Northern Colorado Regional Issues Summit recap: More storage, conservation taken too far will kill the tree canopy

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From the Northern Colorado Business Report (Steve Lynn):

Colorado’s population is expected to increase from 5.1 million people to nearly 7.2 million by 2030. Most of that growth will occur on the Front Range, including Northern Colorado. As a result, water use will surge from 511,800 acre feet to 630,000 acre feet, said Andy Jones, a water attorney for Lawrence Jones Custer Grasmick. An acre-foot of water is the amount required to fill one acre, one foot deep. That means the state must build even more reservoirs than are now planned if it hopes to address the projected 118,200 acre-foot gap in water supply, Jones said…

The panel addressed the situation as part of the Regional Issues Summit on Wednesday at the Embassy Suites in Loveland…

Water storage is particularly important for Northern Colorado considering the intense use of the resource by industry, including agriculture and brewing, said Reagan Waskom, director of the Colorado Water Institute.

More coverage from Bobby Magill writing for the Fort Collins Coloradoan. From the article:

If everyone stops watering their lawns, they will jeopardize their green grass, but “you’re also jeopardizing the tree canopy,” Wilkinson said. “Deep percolation off lawn water keeps trees alive.”

Experts at the summit agreed that there’s no way for water conservation alone to solve the region’s water supply challenges as the state endures extreme drought conditions and Colorado’s population is expected to explode to more than 7 million by 2030…

Though water conservation isn’t enough, the area needs to take water conservation more seriously so that the city can reduce water demand to from the current 155 gallons per person per day to 140, said Fort Collins Poudre River Sustainability Director John Stokes.

Bobby Magill was live-Tweeting the event at #nocoissues along with many others.

More coverage from Grace Hood writing for KUNC. From the article:

“With the water we have in agriculture in Weld and Larimer counties, we have plenty of water to sustain any population that you’d want to have in this area. It’s a question of how much agriculture do you want to dry up?” [Eric Wilkinson]

This problem doesn’t have easy solutions. Part of it could come from lowering Front Range water use by 10 or 20 percent. However reusing and recycling water more could present other problems according to Andrew Jones, an attorney who specializes in water issues.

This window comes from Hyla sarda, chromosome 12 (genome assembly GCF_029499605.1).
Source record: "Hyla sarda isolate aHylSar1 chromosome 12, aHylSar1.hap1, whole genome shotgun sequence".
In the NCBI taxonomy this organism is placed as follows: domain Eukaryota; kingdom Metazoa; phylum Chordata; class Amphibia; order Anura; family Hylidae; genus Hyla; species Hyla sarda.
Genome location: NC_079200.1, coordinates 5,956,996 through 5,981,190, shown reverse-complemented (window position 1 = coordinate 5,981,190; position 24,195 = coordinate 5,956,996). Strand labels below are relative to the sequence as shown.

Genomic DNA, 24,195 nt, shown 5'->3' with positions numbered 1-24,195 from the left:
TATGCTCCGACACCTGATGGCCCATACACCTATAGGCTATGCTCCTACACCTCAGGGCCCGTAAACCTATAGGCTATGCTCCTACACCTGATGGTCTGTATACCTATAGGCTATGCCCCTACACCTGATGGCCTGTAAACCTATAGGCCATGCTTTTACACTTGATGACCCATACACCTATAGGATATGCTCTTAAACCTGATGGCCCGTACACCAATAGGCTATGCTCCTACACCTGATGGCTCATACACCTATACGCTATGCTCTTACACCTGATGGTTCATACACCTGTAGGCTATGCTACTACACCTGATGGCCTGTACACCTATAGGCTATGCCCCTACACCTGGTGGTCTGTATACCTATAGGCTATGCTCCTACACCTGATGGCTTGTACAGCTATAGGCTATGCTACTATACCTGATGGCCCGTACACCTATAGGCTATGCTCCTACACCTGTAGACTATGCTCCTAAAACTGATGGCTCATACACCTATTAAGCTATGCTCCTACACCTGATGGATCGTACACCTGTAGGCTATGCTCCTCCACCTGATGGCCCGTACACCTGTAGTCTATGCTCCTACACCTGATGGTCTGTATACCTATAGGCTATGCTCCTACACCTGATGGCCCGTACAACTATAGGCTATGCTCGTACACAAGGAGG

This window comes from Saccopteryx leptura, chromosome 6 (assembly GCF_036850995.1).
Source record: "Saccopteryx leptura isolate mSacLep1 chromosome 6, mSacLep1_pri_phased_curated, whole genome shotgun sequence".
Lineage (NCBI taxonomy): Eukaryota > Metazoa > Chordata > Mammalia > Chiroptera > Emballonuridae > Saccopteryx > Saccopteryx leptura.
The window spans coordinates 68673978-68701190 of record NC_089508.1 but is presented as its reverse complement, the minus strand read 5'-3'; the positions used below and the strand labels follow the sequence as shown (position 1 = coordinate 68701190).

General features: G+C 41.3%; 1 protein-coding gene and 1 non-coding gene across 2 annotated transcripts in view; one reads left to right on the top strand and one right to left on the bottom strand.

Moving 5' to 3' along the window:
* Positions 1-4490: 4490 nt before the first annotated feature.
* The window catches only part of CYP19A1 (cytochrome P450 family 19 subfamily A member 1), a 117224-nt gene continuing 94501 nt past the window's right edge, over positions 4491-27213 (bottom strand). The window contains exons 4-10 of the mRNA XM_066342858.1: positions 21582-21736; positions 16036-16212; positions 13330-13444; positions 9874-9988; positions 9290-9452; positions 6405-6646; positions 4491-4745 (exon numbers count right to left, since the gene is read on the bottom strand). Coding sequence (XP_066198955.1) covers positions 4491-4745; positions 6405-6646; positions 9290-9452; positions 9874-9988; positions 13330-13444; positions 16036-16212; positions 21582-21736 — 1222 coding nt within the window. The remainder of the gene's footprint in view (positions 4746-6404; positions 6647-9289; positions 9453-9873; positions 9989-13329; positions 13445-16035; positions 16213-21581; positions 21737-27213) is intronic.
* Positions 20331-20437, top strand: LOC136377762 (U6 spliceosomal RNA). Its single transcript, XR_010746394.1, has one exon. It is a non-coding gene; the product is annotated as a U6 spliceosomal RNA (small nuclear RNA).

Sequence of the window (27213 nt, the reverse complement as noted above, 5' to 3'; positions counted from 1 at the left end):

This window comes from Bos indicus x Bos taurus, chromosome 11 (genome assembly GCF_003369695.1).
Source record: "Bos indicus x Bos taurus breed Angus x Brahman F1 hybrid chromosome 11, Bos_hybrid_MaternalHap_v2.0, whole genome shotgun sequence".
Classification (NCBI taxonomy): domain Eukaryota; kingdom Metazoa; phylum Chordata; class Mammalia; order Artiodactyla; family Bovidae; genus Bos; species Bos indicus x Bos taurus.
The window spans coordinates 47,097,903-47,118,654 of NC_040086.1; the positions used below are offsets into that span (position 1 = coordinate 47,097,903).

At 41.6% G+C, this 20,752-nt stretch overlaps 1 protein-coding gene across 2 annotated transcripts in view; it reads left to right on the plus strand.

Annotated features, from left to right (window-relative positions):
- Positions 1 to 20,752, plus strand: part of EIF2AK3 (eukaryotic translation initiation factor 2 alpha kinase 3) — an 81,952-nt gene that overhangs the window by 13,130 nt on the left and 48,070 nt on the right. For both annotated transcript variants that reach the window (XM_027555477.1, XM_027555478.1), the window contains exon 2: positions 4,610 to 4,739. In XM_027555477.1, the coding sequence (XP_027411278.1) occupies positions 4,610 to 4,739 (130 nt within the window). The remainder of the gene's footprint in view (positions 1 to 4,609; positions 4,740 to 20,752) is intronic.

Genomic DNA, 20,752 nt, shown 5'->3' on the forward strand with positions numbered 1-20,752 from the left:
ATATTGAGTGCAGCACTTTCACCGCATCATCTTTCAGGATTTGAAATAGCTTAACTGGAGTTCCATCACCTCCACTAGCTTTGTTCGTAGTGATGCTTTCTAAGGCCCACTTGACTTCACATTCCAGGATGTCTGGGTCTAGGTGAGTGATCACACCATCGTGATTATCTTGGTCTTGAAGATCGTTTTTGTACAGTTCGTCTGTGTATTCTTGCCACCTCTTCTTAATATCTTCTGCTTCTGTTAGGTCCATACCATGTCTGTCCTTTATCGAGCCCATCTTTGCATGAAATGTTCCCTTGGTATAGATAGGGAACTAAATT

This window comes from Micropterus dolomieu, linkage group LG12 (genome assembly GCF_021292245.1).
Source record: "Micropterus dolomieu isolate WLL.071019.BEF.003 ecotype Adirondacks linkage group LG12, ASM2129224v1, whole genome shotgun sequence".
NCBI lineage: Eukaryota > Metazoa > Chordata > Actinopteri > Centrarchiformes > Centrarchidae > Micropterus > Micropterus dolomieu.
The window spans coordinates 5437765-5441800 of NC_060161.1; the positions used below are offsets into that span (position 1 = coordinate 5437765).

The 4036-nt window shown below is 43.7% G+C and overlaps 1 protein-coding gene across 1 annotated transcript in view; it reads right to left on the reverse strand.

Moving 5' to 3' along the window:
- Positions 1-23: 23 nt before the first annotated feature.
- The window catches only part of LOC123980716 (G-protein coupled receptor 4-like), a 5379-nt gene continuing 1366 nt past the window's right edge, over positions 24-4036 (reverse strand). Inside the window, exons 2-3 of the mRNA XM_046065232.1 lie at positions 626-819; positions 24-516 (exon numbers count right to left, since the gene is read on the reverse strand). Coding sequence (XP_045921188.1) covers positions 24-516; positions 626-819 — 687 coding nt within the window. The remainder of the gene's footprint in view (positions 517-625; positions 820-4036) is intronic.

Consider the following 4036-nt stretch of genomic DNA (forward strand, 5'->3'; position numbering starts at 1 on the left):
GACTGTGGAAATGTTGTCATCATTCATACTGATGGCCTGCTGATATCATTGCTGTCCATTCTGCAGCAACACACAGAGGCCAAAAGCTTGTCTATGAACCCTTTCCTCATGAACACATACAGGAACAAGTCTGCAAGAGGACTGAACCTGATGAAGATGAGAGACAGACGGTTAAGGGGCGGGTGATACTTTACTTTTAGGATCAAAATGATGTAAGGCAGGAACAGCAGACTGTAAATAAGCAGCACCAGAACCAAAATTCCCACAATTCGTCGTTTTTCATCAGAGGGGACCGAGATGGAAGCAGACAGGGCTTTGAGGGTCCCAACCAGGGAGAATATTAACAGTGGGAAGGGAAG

“When we talk about conserving, we have to introduce that concept into the discussion that we may also be reducing flows in the river and changing the river regime,” he says…

Ultimately, Northern Water’s Eric Wilkinson says the region needs to become more protective of its water supply, particularly when it comes to Denver Metro expansion. And that could come from creating a so called “water bank,” which could buy water rights from retiring farmers, preserving and leasing them back to agriculture and northern cities…

“We will be pursuing a resolution from the legislature in support of NISP in order encourage its forward progress more swiftly given the dynamics at play,” [the Northern Colorado Legislative Alliance’s Sandra Hagen] says.

More coverage from Craig Young writing for the Loveland Reporter-Herald. From the article:

[Eric Wilkinson], as head of a water conservancy district engaged in planning and building water storage projects, joined other panelists in urging the construction of reservoirs to capture water the region has rights to. He said the Denver metro area already has demonstrated its willingness to come north to obtain water for its burgeoning population…

“Satisfying Denver’s thirst is probably one of the more important aspects to look at,” he said.

Leaders in Northern Colorado “need to consider a protectionist attitude in regard to the water supplies in this area.”

One way to do that, he said, would be to tie up the water here in a cooperative arrangement between farmers and local entities “so it’s not a candidate for going south to Denver.”

Wilkinson suggested the formation of a water bank as something officials here should consider. Through a new tax, the bank could buy water from retiring farmers, “bank” it and lease it to young farmers and other users…

Panelist John Stokes, the city of Fort Collins’ director of Poudre River sustainability, made the strongest appeal for conservation. He acknowledged that Northern Colorado needs more water storage but said, “I agree we can’t conserve our way out … but we can be a lot more aggressive about conservation.”

More South Platte River Basin coverage here and here.

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